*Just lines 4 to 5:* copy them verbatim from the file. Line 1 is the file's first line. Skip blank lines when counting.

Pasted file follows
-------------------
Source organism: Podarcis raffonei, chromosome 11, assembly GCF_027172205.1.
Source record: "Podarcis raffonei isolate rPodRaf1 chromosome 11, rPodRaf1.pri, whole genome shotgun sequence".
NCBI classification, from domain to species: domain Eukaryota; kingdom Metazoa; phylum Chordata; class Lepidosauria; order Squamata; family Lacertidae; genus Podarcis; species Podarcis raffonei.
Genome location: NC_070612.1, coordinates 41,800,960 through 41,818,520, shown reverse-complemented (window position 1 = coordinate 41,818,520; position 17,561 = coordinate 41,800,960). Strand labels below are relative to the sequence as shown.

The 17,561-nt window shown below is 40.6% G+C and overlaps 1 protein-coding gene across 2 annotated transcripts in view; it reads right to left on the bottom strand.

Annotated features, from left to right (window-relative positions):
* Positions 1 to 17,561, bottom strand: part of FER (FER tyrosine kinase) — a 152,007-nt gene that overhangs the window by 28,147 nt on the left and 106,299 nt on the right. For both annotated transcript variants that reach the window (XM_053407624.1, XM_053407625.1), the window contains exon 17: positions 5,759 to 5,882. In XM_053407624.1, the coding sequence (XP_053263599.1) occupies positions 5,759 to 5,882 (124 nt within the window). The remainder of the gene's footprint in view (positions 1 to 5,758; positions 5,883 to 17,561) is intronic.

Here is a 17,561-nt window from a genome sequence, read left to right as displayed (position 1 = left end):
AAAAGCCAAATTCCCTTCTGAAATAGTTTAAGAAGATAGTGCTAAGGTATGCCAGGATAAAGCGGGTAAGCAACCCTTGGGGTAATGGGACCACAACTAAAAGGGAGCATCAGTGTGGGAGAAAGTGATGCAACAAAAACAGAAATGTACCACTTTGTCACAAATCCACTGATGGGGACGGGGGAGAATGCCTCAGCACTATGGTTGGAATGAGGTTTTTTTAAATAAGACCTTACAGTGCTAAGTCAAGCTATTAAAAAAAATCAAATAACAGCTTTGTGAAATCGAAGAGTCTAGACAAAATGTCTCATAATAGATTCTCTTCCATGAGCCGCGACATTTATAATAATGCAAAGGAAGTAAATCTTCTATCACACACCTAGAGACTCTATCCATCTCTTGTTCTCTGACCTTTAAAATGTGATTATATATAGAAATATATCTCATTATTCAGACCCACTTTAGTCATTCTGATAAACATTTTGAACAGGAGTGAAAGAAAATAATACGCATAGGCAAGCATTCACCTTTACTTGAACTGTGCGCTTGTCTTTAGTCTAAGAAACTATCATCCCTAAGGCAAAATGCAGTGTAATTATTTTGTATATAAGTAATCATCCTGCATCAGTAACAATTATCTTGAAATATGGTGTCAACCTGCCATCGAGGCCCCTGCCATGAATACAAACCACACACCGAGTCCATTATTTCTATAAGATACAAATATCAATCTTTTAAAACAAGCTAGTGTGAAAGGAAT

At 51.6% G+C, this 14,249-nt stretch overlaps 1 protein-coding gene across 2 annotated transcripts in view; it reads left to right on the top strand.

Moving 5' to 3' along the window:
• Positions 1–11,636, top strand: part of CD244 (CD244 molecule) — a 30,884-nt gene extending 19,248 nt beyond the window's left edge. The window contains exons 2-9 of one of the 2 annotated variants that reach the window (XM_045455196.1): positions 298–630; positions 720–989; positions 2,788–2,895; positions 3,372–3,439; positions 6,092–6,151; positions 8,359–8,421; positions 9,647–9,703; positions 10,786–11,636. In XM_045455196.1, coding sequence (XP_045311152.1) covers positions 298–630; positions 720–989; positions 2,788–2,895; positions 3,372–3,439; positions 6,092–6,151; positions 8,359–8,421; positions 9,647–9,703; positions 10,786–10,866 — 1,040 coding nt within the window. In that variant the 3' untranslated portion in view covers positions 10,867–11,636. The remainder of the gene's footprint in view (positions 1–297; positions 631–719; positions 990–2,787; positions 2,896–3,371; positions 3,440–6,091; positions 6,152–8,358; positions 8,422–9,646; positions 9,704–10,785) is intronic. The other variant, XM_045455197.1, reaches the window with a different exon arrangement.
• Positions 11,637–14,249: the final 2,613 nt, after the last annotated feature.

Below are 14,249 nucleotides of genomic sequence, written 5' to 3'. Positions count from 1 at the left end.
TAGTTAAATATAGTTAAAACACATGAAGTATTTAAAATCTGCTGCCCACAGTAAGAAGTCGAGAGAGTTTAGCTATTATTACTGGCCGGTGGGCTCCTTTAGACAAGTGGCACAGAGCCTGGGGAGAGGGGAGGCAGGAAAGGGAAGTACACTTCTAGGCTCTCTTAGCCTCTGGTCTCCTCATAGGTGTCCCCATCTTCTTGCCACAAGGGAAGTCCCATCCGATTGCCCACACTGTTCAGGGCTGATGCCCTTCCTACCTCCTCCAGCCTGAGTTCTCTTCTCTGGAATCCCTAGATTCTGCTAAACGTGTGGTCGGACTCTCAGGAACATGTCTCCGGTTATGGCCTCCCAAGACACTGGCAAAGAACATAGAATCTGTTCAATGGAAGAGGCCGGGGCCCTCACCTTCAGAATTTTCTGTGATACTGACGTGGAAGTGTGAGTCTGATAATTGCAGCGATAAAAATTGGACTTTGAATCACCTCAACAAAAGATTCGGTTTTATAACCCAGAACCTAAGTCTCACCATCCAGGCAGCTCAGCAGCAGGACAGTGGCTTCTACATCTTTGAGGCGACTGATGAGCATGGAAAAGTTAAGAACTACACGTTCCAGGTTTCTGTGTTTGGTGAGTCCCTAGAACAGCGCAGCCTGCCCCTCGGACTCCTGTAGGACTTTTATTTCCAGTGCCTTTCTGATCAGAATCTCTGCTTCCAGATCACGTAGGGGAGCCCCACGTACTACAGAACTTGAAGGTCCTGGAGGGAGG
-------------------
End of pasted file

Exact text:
Genome location: NC_070612.1, coordinates 41,800,960 through 41,818,520, shown reverse-complemented (window position 1 = coordinate 41,818,520; position 17,561 = coordinate 41,800,960). Strand labels below are relative to the sequence as shown.

The 17,561-nt window shown below is 40.6% G+C and overlaps 1 protein-coding gene across 2 annotated transcripts in view; it reads right to left on the bottom strand.